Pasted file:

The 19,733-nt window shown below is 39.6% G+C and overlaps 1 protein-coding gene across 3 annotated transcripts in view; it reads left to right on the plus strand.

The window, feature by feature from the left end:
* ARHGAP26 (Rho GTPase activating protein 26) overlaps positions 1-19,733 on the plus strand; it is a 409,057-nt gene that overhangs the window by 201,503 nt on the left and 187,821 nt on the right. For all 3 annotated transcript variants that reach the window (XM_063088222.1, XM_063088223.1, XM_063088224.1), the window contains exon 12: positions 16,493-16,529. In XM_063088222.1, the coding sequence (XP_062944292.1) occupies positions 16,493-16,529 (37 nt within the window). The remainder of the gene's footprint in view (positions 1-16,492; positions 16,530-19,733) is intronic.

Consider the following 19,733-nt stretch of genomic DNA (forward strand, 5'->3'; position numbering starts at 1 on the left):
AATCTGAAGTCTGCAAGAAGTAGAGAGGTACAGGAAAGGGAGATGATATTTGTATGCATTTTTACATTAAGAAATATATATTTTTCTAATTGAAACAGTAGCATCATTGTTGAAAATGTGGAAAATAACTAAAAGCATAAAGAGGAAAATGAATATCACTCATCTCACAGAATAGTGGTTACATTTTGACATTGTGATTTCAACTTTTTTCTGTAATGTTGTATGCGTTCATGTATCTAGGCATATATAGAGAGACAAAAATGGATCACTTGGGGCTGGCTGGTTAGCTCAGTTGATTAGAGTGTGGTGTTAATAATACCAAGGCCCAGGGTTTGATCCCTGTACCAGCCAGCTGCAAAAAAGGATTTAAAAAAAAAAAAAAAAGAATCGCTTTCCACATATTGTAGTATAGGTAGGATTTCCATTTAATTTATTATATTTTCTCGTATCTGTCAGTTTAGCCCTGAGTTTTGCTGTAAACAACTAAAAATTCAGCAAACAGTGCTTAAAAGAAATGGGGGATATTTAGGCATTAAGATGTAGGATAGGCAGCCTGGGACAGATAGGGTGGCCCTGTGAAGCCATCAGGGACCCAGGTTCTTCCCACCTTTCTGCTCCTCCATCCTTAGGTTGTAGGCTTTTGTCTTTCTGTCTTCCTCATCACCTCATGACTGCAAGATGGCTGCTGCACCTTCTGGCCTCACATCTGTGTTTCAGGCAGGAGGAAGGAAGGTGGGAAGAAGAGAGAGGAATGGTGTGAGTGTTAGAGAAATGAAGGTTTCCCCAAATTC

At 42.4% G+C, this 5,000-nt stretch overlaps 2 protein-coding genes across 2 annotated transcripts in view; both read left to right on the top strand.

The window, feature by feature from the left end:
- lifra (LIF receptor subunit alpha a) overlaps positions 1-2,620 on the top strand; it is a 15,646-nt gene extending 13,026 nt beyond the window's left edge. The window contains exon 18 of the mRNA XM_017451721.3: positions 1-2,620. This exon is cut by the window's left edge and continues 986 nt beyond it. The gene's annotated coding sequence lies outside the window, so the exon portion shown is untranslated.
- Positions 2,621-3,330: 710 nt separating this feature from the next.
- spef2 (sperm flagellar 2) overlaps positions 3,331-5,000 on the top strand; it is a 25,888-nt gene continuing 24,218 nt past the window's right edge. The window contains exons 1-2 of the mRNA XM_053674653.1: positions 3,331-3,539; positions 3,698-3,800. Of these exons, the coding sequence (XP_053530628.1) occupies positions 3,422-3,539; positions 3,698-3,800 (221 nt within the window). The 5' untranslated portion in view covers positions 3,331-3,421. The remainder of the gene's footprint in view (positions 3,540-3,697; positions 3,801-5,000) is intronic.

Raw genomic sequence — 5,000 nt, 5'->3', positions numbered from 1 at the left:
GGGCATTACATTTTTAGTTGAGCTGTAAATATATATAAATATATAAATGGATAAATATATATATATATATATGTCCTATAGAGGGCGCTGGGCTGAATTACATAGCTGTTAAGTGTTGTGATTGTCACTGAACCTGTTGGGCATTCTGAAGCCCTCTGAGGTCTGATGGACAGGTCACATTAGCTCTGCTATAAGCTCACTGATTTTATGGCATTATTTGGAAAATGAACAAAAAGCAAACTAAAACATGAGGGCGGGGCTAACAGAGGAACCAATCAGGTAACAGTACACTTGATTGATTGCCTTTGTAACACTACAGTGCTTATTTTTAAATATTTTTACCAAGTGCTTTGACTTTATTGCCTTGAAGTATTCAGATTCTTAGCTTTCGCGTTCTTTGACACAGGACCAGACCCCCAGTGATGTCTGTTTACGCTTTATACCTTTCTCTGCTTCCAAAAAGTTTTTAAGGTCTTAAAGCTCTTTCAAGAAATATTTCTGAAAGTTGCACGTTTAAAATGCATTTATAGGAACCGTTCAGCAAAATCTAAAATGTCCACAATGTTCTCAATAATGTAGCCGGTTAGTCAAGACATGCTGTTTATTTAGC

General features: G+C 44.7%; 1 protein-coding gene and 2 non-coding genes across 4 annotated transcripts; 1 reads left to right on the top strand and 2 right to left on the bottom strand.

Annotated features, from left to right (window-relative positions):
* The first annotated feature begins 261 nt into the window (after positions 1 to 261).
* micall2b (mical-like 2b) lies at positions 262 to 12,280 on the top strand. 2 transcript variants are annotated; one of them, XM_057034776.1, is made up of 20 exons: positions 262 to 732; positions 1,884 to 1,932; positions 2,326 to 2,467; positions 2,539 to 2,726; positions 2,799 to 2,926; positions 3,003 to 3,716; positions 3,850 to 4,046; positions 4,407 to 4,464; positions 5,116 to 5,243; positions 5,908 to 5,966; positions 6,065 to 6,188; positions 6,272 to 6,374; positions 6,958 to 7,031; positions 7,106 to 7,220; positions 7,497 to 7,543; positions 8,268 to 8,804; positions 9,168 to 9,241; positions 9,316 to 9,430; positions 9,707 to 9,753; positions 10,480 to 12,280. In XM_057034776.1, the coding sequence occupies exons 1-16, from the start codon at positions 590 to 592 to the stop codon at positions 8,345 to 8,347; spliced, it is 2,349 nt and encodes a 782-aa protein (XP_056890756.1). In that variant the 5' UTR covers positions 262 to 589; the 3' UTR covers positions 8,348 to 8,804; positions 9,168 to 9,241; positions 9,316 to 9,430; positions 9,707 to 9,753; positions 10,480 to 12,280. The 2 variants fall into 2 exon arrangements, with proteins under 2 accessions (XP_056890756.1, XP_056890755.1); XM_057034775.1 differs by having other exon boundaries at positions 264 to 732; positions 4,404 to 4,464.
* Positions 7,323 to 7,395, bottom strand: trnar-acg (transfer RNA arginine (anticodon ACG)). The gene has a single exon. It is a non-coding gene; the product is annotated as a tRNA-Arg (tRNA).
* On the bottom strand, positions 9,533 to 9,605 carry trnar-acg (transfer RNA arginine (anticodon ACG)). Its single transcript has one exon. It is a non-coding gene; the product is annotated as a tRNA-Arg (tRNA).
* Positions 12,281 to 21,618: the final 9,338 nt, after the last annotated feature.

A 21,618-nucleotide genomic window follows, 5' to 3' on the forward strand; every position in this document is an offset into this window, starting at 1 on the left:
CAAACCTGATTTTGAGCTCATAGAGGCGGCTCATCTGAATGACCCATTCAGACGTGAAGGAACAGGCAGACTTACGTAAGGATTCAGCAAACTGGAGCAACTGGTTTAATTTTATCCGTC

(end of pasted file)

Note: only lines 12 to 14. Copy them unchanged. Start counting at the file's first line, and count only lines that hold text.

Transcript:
GGGCATTACATTTTTAGTTGAGCTGTAAATATATATAAATATATAAATGGATAAATATATATATATATATATGTCCTATAGAGGGCGCTGGGCTGAATTACATAGCTGTTAAGTGTTGTGATTGTCACTGAACCTGTTGGGCATTCTGAAGCCCTCTGAGGTCTGATGGACAGGTCACATTAGCTCTGCTATAAGCTCACTGATTTTATGGCATTATTTGGAAAATGAACAAAAAGCAAACTAAAACATGAGGGCGGGGCTAACAGAGGAACCAATCAGGTAACAGTACACTTGATTGATTGCCTTTGTAACACTACAGTGCTTATTTTTAAATATTTTTACCAAGTGCTTTGACTTTATTGCCTTGAAGTATTCAGATTCTTAGCTTTCGCGTTCTTTGACACAGGACCAGACCCCCAGTGATGTCTGTTTACGCTTTATACCTTTCTCTGCTTCCAAAAAGTTTTTAAGGTCTTAAAGCTCTTTCAAGAAATATTTCTGAAAGTTGCACGTTTAAAATGCATTTATAGGAACCGTTCAGCAAAATCTAAAATGTCCACAATGTTCTCAATAATGTAGCCGGTTAGTCAAGACATGCTGTTTATTTAGC

General features: G+C 44.7%; 1 protein-coding gene and 2 non-coding genes across 4 annotated transcripts; 1 reads left to right on the top strand and 2 right to left on the bottom strand.

Annotated features, from left to right (window-relative positions):